Walking with Spirit

A few years ago I was driving  son to hockey along a road we have driven many times over the years.  As we passed a small strip mall, I was astonished to see an old weathered barn tucked in between the mall and the sea of residential backyards that backs onto the road. Obviously the barn was from the original farm, it had probably been there for a hundred years, yet despite driving on this street regularly for years I had never noticed it.  It can be so easy not to notice our surroundings, but what are we missing?

For the month of May, mindful walking will be the weekly practice. Walking, moving in the world has long associations with spirituality.  Spiritual walking practices include: pilgrimages, labyrinth, meditative walking, walkabouts in aboriginal traditions, and ritual walks.

For Unitarian Universalists, our version of the mindful walking experience – SpiritWalk – is intended to tune your mind and your senses to the present moment, to encourage attentiveness to the world around you. 

The emphasis is on experiencing being in the world, to the here and now, letting your attention linger on whatever catches your eye.  A SpiritWalk can be done alone or in a group, but is walked in silence.  Take fifteen minutes to half an hour walking, moving slowly, stopping to examine what catches your eye.  You won’t get very far.  Take a camera and take pictures if that helps you notice things. It can feel like a luxury of time, to simply wander slowly and pause, like a toddler, whenever your fancy takes you.  After the walk, sit in reflection for about fifteen minutes. You might write in a journal, review the photos, or simply sit and consider what you have seen.

Mindful walking is a good spiritual practice for grounding.  It opens your senses while soothing the spirit.   For Unitarian Universalists, it allows us to integrate our mind, body and spirit.  Walking moves the body while quieting the mind, allowing our busy minds to slow down and let go of the usual worries.  It isn’t about emptying the mind, but allowing it to refresh and focus on the present moment.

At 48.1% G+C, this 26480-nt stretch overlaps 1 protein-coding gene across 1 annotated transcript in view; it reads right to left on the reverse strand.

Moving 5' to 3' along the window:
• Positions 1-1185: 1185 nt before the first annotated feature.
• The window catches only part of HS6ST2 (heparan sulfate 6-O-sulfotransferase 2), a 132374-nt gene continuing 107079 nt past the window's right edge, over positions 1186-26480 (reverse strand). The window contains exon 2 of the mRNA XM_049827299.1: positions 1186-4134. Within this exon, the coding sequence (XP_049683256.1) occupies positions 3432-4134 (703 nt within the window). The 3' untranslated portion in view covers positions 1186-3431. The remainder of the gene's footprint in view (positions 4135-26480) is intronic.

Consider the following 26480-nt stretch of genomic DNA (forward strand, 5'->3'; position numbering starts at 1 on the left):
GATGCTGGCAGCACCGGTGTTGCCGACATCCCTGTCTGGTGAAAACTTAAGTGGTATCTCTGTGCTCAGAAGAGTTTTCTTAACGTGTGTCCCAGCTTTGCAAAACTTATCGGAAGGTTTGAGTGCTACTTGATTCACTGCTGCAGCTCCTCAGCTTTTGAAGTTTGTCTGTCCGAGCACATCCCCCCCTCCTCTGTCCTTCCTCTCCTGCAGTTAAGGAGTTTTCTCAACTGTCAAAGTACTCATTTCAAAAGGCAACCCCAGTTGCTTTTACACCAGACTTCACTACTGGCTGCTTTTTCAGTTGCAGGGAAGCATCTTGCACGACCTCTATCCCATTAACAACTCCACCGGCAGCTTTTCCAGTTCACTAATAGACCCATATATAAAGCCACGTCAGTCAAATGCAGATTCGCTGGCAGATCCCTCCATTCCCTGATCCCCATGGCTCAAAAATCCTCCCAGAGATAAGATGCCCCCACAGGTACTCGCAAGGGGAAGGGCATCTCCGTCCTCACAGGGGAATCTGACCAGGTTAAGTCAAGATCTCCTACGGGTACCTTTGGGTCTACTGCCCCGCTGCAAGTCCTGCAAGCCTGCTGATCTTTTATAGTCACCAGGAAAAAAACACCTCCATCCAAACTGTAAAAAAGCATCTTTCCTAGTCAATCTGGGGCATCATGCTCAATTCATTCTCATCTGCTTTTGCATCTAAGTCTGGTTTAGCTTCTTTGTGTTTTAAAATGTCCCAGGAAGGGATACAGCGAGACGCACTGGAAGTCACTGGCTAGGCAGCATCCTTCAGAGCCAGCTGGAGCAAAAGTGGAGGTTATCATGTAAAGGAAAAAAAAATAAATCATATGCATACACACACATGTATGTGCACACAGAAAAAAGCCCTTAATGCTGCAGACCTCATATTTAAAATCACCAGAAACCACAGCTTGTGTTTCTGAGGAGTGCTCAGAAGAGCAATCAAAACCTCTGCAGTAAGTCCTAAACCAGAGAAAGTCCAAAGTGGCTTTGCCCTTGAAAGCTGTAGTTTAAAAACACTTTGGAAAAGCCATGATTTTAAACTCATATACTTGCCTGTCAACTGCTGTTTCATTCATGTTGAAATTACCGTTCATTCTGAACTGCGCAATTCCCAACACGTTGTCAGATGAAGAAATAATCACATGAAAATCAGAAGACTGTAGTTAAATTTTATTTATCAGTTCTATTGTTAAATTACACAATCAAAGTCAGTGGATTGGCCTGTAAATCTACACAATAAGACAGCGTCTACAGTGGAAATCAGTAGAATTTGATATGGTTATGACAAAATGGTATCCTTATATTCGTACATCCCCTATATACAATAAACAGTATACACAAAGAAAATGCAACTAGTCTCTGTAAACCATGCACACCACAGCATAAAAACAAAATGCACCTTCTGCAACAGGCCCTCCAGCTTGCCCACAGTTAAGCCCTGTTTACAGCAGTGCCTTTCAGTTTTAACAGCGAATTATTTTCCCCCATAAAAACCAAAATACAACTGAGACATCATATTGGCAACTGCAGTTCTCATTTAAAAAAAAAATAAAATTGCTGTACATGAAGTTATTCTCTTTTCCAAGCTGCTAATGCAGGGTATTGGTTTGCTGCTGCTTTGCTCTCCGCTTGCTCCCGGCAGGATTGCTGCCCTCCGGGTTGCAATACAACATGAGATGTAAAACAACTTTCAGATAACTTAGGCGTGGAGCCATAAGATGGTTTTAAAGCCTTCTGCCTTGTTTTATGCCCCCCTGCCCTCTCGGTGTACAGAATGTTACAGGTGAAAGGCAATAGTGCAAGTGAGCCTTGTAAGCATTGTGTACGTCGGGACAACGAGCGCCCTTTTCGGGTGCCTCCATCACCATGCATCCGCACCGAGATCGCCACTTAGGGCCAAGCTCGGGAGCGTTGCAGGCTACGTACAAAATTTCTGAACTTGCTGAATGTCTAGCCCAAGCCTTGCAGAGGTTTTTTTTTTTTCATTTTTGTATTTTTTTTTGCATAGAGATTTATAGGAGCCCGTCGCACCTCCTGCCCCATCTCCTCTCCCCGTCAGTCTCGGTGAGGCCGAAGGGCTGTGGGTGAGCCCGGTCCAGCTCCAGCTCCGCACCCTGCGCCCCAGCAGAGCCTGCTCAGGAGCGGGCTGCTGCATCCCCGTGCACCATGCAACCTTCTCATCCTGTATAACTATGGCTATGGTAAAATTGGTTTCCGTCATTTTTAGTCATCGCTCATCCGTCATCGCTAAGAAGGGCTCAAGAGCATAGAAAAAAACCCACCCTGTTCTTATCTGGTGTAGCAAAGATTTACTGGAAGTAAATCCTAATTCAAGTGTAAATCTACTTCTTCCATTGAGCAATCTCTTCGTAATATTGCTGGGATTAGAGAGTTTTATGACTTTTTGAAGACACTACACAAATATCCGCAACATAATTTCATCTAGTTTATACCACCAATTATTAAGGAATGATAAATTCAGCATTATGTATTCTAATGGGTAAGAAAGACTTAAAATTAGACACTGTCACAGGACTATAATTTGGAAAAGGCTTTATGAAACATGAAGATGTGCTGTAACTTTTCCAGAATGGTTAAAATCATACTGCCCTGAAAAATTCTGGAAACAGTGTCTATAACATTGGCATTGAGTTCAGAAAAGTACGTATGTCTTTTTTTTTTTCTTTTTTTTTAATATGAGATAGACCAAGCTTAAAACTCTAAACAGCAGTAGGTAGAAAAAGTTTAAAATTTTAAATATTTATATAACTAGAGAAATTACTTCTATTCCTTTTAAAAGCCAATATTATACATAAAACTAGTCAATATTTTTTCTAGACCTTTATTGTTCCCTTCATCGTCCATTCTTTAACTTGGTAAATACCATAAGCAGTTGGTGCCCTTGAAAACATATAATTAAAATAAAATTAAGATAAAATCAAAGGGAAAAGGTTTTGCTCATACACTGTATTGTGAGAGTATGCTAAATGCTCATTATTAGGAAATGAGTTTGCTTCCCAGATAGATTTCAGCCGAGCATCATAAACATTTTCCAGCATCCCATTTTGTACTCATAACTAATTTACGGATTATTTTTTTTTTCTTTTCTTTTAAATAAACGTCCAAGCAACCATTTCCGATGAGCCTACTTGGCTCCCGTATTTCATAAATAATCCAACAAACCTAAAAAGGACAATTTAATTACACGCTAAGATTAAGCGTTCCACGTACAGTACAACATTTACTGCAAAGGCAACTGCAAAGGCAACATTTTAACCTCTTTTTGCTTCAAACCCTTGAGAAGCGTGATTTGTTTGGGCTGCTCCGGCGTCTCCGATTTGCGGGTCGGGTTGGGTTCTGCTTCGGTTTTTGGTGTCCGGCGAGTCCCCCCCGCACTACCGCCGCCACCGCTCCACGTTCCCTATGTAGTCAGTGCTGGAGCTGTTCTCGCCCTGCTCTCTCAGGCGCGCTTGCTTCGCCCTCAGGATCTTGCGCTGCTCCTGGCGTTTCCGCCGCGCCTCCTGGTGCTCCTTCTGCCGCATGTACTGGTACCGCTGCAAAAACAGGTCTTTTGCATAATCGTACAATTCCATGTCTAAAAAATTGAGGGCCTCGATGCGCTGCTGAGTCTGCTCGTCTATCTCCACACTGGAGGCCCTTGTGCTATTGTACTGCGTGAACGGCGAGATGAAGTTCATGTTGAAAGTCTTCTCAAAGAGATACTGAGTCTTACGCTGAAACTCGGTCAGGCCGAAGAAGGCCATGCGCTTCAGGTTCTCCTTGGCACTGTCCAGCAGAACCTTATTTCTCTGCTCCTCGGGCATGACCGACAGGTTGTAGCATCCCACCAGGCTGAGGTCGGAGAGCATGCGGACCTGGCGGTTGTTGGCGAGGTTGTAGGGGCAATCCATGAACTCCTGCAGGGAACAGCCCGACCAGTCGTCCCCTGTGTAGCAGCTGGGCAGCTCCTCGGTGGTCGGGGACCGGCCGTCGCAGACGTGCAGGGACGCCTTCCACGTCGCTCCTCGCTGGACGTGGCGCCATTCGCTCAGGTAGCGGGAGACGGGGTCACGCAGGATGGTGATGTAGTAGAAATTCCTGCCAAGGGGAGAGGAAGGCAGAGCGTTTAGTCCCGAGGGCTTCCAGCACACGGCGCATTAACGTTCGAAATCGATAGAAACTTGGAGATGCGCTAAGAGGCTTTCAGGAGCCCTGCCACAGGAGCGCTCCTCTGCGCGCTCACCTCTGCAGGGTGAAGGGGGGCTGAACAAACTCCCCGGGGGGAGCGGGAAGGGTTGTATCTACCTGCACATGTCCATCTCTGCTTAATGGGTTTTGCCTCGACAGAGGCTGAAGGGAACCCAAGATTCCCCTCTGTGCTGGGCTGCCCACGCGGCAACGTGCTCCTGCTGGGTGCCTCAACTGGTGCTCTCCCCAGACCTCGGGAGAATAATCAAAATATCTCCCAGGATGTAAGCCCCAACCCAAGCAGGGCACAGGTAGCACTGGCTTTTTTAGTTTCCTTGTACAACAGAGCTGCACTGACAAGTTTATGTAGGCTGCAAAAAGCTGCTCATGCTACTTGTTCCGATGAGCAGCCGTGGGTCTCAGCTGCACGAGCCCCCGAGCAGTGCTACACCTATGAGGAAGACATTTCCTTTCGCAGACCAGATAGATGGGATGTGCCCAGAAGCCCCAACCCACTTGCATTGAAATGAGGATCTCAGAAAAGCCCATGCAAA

This is a great activity to do with children as they often notice interesting objects adults miss. Choose a shorter route and stay on quieter streets or try a park, where the kids can move more freely.

In Your Neighbourhood

This week, start close to home.  Walk two or three blocks from your front door. See what is in your immediate neighbourhood. Are there trees? Wildlife? What is the architecture? Notice the condition of the sidewalk.

Check a map and choose a route before you go. A route you can walk briskly in 10 minutes will take about 25 minutes in a SpiritWalk. Bring the map with you if you don’t know the area well. Knowing where you are going allows you to relax into the walk, instead of looking for signposts.

Before leaving the house, sit for a minute in silence, breathing slowly.

Leave as quietly as you can.  Remember the walk is done in silence.

After 20 minutes to 30 minutes outside, find a quiet place to reflect. Consider what attracted your attention. What was compelling about these items?  What did you see that you hadn’t seen before? How did you feel during this mindful walking?

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